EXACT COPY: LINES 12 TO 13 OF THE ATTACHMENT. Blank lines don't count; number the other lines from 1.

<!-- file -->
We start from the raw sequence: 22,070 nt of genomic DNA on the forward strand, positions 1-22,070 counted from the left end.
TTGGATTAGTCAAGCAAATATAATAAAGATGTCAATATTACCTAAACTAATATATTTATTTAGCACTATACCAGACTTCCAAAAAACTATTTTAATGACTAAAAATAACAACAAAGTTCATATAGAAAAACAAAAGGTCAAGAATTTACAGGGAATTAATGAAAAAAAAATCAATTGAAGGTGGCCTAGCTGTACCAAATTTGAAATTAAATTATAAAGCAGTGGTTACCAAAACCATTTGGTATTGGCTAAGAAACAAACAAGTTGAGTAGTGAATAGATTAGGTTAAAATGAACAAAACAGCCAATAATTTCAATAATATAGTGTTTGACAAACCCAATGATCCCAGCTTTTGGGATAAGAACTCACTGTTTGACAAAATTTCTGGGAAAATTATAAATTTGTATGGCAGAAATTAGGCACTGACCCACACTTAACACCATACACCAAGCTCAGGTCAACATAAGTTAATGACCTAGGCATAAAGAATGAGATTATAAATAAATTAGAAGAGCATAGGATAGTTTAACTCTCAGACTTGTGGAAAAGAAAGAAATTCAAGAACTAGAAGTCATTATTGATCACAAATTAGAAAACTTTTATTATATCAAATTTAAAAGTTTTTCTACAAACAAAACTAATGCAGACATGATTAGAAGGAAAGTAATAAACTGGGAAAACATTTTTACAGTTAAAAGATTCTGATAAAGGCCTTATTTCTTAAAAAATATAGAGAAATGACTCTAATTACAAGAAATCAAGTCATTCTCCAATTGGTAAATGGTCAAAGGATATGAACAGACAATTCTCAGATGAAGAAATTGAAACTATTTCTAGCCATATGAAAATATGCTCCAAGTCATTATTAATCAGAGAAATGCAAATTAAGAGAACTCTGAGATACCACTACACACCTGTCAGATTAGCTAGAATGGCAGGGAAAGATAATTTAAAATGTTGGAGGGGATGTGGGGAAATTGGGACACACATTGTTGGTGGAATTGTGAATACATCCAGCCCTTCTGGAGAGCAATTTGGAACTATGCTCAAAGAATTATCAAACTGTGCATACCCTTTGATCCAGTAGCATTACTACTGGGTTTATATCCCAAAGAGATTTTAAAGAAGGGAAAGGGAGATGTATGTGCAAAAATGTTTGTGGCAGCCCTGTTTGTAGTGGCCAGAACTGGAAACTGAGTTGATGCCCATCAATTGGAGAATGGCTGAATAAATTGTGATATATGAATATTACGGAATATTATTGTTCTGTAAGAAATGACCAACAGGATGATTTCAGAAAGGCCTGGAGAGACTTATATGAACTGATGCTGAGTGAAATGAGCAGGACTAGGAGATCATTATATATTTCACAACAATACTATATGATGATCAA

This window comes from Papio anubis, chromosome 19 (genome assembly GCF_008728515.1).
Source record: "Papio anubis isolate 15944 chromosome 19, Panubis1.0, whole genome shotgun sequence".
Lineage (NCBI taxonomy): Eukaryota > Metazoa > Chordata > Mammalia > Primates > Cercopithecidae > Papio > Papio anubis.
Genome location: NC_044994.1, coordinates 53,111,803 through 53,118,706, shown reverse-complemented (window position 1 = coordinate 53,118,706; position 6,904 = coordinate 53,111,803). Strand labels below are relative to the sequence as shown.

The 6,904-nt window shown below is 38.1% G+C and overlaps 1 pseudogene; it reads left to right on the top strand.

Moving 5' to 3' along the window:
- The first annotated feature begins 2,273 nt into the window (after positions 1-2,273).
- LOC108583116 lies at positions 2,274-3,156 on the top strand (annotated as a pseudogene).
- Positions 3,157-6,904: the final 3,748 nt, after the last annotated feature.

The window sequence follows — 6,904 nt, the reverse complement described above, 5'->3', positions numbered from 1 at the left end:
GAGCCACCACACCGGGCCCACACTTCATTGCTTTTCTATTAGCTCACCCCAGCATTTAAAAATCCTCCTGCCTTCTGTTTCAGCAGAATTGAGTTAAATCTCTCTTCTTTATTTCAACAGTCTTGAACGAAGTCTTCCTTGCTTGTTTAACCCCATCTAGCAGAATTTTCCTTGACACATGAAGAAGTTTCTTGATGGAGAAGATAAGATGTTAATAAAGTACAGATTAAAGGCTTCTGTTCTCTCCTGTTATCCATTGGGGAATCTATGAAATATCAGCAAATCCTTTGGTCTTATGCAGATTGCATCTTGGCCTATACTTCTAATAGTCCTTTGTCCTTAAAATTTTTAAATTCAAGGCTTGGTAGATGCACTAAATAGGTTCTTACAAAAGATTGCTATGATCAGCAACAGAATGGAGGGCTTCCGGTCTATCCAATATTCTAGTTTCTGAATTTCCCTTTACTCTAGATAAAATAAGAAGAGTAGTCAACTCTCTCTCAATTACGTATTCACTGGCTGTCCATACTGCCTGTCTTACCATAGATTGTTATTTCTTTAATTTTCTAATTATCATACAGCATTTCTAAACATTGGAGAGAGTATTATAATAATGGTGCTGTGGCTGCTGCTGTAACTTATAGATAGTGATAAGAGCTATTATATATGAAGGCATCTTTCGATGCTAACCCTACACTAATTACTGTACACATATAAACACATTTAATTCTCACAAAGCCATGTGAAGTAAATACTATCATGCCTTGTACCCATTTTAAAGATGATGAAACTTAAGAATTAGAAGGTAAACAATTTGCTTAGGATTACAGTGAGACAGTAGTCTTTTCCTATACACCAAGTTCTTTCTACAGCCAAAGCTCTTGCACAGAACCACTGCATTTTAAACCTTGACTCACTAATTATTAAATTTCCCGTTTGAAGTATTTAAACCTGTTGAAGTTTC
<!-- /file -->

The window sequence follows — 6,904 nt, the reverse complement described above, 5'->3', positions numbered from 1 at the left end:
GAGCCACCACACCGGGCCCACACTTCATTGCTTTTCTATTAGCTCACCCCAGCATTTAAAAATCCTCCTGCCTTCTGTTTCAGCAGAATTGAGTTAAATCTCTCTTCTTTATTTCAACAGTCTTGAACGAAGTCTTCCTTGCTTGTTTAACCCCATCTAGCAGAATTTTCCTTGACACATGAAGAAGTTTCTTGATGGAGAAGATAAGATGTTAATAAAGTACAGATTAAAGGCTTCTGTTCTCTCCTGTTATCCATTGGGGAATCTATGAAATATCAGCAAATCCTTTGGTCTTATGCAGATTGCATCTTGGCCTATACTTCTAATAGTCCTTTGTCCTTAAAATTTTTAAATTCAAGGCTTGGTAGATGCACTAAATAGGTTCTTACAAAAGATTGCTATGATCAGCAACAGAATGGAGGGCTTCCGGTCTATCCAATATTCTAGTTTCTGAATTTCCCTTTACTCTAGATAAAATAAGAAGAGTAGTCAACTCTCTCTCAATTACGTATTCACTGGCTGTCCATACTGCCTGTCTTACCATAGATTGTTATTTCTTTAATTTTCTAATTATCATACAGCATTTCTAAACATTGGAGAGAGTATTATAATAATGGTGCTGTGGCTGCTGCTGTAACTTATAGATAGTGATAAGAGCTATTATATATGAAGGCATCTTTCGATGCTAACCCTACACTAATTACTGTACACATATAAACACATTTAATTCTCACAAAGCCATGTGAAGTAAATACTATCATGCCTTGTACCCATTTTAAAGATGATGAAACTTAAGAATTAGAAGGTAAACAATTTGCTTAGGATTACAGTGAGACAGTAGTCTTTTCCTATACACCAAGTTCTTTCTACAGCCAAAGCTCTTGCACAGAACCACTGCATTTTAAACCTTGACTCACTAATTATTAAATTTCCCGTTTGAAGTATTTAAACCTGTTGAAGTTTC